ASU's biosafety officer says the field is "evolving at a breakneck speed."
ASU's David Gillum on the importance of biosecurity.
February 27, 2017

David Gillum was recently honored with a trip to Spain, was only biosafety officer from North America invited to event

In the high-risk field of human health, biosafety is of the utmost importance. A failure to follow proper protocols can lead to fatal biological hazards, and no one knows this better than Arizona State University’s David Gillum. 

Gillum is the associate director of Environmental Health and Safety at ASU, meaning he oversees the university's Biosafety and Biosecurity program.

He is a pioneer in his field, having co-founded and served in leadership positions in the Arizona Biosafety Alliance. He was most recently invited to the International Genetically Engineering Machine (iGEM) Foundation safety and security meeting, which is held in Granada, Spain. Gillum was the only biosafety officer from North America invited to the event.

Gillum recently discussed the biosecurity field and his trip to Spain with ASU Now:

Question: How often do changes in biosecurity need to be made? Is this a field where everything is constantly changing? 

A: The field of biosecurity is evolving at a breakneck speed. And not to put too fine of a point on it, but the projects being submitted to iGEM are called “bleeding edge” as opposed to cutting edge. We see things there that will be coming to many colleges and universities in the United States in the next year. It’s a preview of what’s to come.

With new emerging technologies that allow for extremely rapid genome editing and novel synthetic biological systems, the focus of biosafety is shifting to biosecurity to prevent accidental releases that can have a profound impact on living organisms, public health, as well as potential acts of bioterrorism.

Q: How did the trip to Spain come about and what are you doing over there?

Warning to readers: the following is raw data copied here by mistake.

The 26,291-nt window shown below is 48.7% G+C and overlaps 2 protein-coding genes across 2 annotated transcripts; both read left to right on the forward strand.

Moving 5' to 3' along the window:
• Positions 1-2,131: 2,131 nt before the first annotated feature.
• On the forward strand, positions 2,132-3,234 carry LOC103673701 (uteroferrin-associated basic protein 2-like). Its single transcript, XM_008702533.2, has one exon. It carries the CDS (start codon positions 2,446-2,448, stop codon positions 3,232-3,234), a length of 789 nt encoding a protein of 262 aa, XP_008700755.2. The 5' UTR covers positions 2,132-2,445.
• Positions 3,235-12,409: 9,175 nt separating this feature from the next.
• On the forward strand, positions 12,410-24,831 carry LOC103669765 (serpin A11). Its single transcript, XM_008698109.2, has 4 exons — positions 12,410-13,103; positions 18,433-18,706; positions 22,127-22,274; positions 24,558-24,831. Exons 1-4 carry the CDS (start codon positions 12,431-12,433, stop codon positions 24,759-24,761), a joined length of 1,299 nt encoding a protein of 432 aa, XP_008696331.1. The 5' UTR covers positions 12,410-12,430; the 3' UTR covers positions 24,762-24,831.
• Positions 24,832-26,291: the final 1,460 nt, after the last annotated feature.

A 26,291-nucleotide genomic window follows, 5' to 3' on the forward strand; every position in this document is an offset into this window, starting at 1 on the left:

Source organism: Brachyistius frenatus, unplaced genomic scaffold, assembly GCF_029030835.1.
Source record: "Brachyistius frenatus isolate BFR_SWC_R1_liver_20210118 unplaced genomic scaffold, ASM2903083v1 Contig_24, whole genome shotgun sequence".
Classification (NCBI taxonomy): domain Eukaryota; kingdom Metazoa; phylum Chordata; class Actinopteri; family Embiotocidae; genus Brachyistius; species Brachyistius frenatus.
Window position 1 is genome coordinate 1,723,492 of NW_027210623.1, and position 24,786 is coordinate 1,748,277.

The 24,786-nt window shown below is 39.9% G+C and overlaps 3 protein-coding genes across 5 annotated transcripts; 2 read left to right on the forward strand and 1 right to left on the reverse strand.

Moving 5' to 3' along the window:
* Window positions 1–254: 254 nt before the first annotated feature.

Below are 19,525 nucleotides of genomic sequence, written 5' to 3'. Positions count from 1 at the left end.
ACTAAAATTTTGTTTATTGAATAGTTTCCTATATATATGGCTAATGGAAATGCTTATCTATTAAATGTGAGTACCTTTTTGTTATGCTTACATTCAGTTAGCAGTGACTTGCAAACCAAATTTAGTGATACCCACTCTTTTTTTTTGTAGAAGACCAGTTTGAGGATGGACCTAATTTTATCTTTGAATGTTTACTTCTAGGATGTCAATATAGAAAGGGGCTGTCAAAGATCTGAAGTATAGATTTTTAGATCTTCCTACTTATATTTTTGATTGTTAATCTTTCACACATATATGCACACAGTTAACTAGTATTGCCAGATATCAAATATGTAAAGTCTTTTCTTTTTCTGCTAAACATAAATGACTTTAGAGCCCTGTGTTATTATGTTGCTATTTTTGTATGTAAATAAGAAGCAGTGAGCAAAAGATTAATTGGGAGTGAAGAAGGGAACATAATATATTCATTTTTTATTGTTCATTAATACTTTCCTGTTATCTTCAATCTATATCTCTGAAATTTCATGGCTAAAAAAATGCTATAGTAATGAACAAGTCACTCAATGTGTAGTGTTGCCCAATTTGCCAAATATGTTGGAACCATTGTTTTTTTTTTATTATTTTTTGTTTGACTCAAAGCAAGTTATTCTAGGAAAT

A: I was invited to attend the meeting in Spain because I have over 15 years of experience in biosafety and biosecurity at academic research institutions. I have also developed a strong working relationship with the team that evaluates safety and security at iGEM, attending the closed-door safety and security meetings in Boston during the iGEM Jamboree for the past two years. I served as a judge at the 2016 iGEM Jamboree and witnessed first-hand how difficult it is to assess the safety and security concerns for projects coming from different countries around the globe.

Q: What were some of those safety and security concerns, specifically?

A: One of the challenges with iGEM has to do with the Registry of Standard Biological Parts and the organisms being used in the projects, as there are more than 20,000 documented parts in the registry. Students modify the parts to create new biological tools or systems and when a new part is created, a safety check must be performed to make sure it doesn’t contain a banned part.

For example, the parts must not contain genetic information that codes for highly pathogenic organisms or extremely toxic agents, such as those regulated by the CDC and USDA in the United States. There is another concern that a team could potentially conduct a non-approved release of their experiment, or worse, the release of a gene drive experiment into the surrounding environment.

Q: You're now the treasurer of the Arizona Biosafety Alliance. How much stronger has biosecurity in the state gotten since you took over. What kind of changes (if any) were made? 

A: I co-founded the Arizona Biosafety Alliance in 2012 and served as president in 2013. I then served as treasurer in 2016. I created the organization because I saw that there was a gap in networking and training opportunities for people who perform safety duties at institutions in Arizona. It is difficult to say how much stronger biosecurity is in the state but there are now more than 35 people in Arizona who can network and discuss challenging situations at their own organization, and discuss the best way to deal with it.

Q: What made you want to start the Arizona Biosafety Alliance? 

A: I wanted to give other biosafety and biosecurity professionals in Arizona a place to network and a safe space to be able to meet to discuss sensitive issues happening at their respective institutions. We have found that many people face the same challenges and when one person has found a solution to a difficult problem, they are often more than willing to share their experiences with another, so that they may learn from it and also not have to reinvent the wheel.

 

In November 2016, ASU's Environmental Health and Safety department hosted the Arizona Biosecurity Workshop in conjuntion with the FBI and Arizona Biosafety Alliance. Learn more here.

 

Top photo: ASU biosafety officer David Gillum poses in a Biodesign lab near vents. Photo by Charlie Leight/ASU Now.